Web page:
EP review – Ride

Ride -‘Tomorrow’s Shore’ EP (Wichita)
Last year Ride released their fifth album Weather Diaries. It was their first album in 22 years, since Tarantula, which was released as the band dissolved. Now the band have issued a new four-track EP, Tomorrow’s Shore – in which they continue to work their magic.

It’s pretty fitting that this should be an EP. After all, released around their debut LP there were four stunning EPs (Ride, Play, Fall and Today Forever) which were – and remain – stunning releases in their own right. By the end of 1994 pretty much everyone on their original record label, Creation, had been eclipsed by the arrival of new labelmates Oasis – but tellingly, they too released singles (usually four track ones) that formed complete packages.
Nearly a year on, a listen to Weather Diaries confirms that it really was a return to form, to the essence of their first two albums – but moving forward, rather than trying to cling to past glories. Tomorrow’s Shore stands on its own terms, whilst forming a companion piece.
Partly this may be the decision to work with both Alan Moulder (who produced their first two albums Nowhere and Going Blank Again) and Erol Alkan again. It makes for an extremely satisfying listening experience.
Opening with ‘Pulsar’ it striking that while the term shoegazing was coined because of bands staring at their feet (because of all the foot pedals, duh), this seems to be music that reaches for the stars. Even if lyrically it talks of returning home from another star. It’s fuzzed-up and fabulous, and explains the astronaut on the cover.
‘Keep It Surreal’ is reminiscent of New Order’s first two LPs. ‘Cold Water People’ is perhaps the weakest of the four tracks, not helped by the early part of the track sounding deliberately – and unnecessarily- out of tune. It does get better (and back in tune) in the second half of the track.
The EP closes with ‘Catch You Dreaming.’ A few plays of this track reveals it to be a Ride epic in the vein of ‘Leave Them All Behind’ ‘Vapour Trail’ or ‘Today.’ It’s got perhaps the perfect shoegazing title, and it’s something to lose yourself in. One of the best tracks of the year so far, in fact.
It’s worth finding the twenty minutes to appreciate this release. On this evidence, Ride have the ability to carry on making great music, and it’s a comeback that continues to be worth it. Let’s hope we hear more from them soon.
****
Tomorrow’s Shore is out now on Wichita

Album Review – Monochrome Set

Monochrome Set -‘Maisieworld.’ (Tapete)

“…Playful vocals sing of your frail organic nature, the sad dreams and hopes that you entertain, and the dismal decisions you make. Scenes of a different imagination tear you like brittle canvas and rearrange your portrait into another’s fantasy.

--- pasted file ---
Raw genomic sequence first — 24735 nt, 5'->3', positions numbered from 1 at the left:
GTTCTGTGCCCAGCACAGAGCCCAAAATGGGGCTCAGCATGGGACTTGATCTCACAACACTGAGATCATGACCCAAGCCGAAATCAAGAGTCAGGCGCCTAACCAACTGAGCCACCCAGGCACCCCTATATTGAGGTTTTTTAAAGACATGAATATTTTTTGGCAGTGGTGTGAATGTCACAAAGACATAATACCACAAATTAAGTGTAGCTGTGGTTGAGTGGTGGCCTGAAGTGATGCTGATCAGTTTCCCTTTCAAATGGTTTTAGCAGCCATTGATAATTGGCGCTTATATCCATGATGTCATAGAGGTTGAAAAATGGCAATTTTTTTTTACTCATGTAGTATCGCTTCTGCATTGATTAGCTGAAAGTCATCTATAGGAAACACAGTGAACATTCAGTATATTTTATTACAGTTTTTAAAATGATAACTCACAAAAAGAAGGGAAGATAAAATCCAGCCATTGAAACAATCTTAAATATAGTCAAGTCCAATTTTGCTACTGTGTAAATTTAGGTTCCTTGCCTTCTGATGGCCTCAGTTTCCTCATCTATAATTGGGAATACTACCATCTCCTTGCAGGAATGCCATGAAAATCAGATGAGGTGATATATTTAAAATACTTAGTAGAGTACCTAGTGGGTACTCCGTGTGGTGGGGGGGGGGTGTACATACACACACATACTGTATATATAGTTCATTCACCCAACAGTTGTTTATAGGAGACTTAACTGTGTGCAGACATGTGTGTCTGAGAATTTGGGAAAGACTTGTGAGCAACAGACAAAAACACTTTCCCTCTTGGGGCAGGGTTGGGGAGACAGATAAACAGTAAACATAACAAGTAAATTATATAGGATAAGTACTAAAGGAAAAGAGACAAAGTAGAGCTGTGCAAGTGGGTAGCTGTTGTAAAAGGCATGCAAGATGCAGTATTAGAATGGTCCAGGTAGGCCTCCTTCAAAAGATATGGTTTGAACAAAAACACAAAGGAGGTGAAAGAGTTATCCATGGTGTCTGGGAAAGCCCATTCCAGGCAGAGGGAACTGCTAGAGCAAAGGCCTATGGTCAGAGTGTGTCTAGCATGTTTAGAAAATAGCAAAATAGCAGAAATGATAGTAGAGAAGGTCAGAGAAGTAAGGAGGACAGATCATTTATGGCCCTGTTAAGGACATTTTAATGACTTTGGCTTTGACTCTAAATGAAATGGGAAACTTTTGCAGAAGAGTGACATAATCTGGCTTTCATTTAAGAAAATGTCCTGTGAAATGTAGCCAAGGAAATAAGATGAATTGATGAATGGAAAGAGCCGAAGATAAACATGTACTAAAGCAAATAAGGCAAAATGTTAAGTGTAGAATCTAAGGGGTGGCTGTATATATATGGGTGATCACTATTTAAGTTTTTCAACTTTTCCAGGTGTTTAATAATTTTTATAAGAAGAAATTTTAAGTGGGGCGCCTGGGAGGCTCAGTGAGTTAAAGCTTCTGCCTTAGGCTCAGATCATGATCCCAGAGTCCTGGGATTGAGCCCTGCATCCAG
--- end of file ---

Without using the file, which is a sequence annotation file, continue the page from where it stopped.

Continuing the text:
Upon your exit from Maisieworld, you will be pleasantly surprised to find that your vessel is now filled with abnormal thoughts.

Caution : May contain nuts. And bolts.”

Excerpt from press release.

…Of course, I’m not here to review the press release, but it does give some idea of the world in which you enter here…

This year marks forty years since the Monochrome Set formed. Led by Ganesh ‘Bid’ Seshadri, they rose out of the ashes of the B-Sides, which had included Stuart Goddard (the future Adam Ant).

This is, perhaps surprisingly, their fourteenth studio album. It’s a great insight into what makes them distinctive as a band. While I wouldn’t want people to cherry pick what they listen to on this album (c’mon people, it’s all of 33 minutes long! Find the time, as Five Star once sang), there are highlights on this record. Stage Fright,  the opening ‘Give Me Your Youth’ and the wonderfully titled (and ever so slightly sinister sounding) ‘Oh, Yes, I’m Going To Be In Your Dreams Tonight.’ Sounding so different to almost anything you will hear on mainstream radio as to be from a different planet (and all the better for it) these songs hold their own up against the songs of what is now decades ago like ‘The Monochrome Set’ and ‘Jet Set Junta.’ There are – unquestionably- people who can explain in more depth than I can about what is ver Set’s best work, but this is as good as any place to start with their work. The oft-repeated John Peel cliche about The Fall that they were always different, always the same applies to the Monochrome Set. It’s an equal successor to the band’s last record, 2016’s Cosmonaut.